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6. Dyke Marsh Wildlife Preserve, Alexandria
The paved Mount Vernon Trail and riverside Belle Haven Park get a lot of foot traffic, but the nearby Dyke Marsh Trail is a hidden gem begging to be explored. The 0.7-mile dirt trail follows the banks of the Potomac, and offers great views of the marina, Woodrow Wilson Bridge, and National Harbor in the distance. The short stroll ends with a boardwalk and viewing platform over a tidal marsh and across the river. Visit during the winter when there’s no humidity, and wear boots because the trail can get muddy.
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7. Crozet Tunnel, Afton
Crozet Tunnel was originally called the Blue Ridge Tunnel, but was renamed after the chief engineer, Claudius Crozet. Crozet was hired to work on Blue Ridge Mountain railroad project which involved erecting four tunnels, the last of which was the longest and the most challenging. That tunnel was completed in 1858 and is 4,273 feet long. At that time, it was the only one of its kind in the country. The passageway was used until 1944 after which a parallel one was built and is now known as the Blue Ridge Tunnel. The Crozet Tunnel is currently being restored, but will soon reopen to hikers and cyclists. You can also pay a small fee for a scheduled tour.
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8. Meadowlark Botanical Gardens, Vienna
Meadowlark Botanical Gardens is a Virginia hidden gem that’s great throughout the year. The garden’s 95 acres of stunning beauty offer a peaceful getaway from everyday life. It’s home to the fascinating Korean Bell Garden, which includes a 3-ton “Bell of Peace and Harmony,” decorated with symbols from Korea and Virginia. Admission is free for children under six, $5 for ages 18-54, and $2.50 for ages 7-17 and over 55. It’s also free during the winter months, and during the holiday season you can visit the Winter Walk of Lights. No matter what time of year you visit Meadowlark Gardens, you’ll find something beautiful to explore.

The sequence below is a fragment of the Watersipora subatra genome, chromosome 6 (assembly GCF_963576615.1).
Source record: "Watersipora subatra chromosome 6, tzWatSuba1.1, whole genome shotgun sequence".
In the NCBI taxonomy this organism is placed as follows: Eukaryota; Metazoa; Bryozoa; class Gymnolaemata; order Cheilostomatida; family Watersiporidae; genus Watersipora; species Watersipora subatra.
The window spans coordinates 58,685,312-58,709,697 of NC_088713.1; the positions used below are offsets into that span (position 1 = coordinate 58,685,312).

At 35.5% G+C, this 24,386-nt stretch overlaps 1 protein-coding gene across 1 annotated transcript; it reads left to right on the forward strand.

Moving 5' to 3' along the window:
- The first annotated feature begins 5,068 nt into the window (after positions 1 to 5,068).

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9. Kiptopeke’s Concrete Fleet, Cape Charles
If you come to the fishing pier by Kiptopeke State Park at night, the waters look almost haunted by ghost ships. The Kiptopeke Breakwater, also known as the Concrete Fleet, is a convoy of 9 out of the 24 concrete ships that were contracted by the U.S. Maritime Commission for World War II. In 1948, the vessels were brought to the beach to protect the terminal from bad weather. Once in position, the bilge-cocks were opened so water could pour in and the ships could settle at the bottom of the cove. Take a small boat or kayak to explore some of the holes in the ships and their interiors.
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10. Potomac Heritage Trail
The Potomac Heritage Trail (PHT) covers over 800 miles from Washington DC to Pennsylvania, with local segments following the banks of the Potomac River in Virginia. You can travel this historic corridor on foot, bicycle, horse and by boat, for a little bit of history, nature, recreation, and wildlife viewing. The trail frequently follows the banks of the Potomac River through land explored by George Washington, and there are even sections of stone wall from Washington’s days.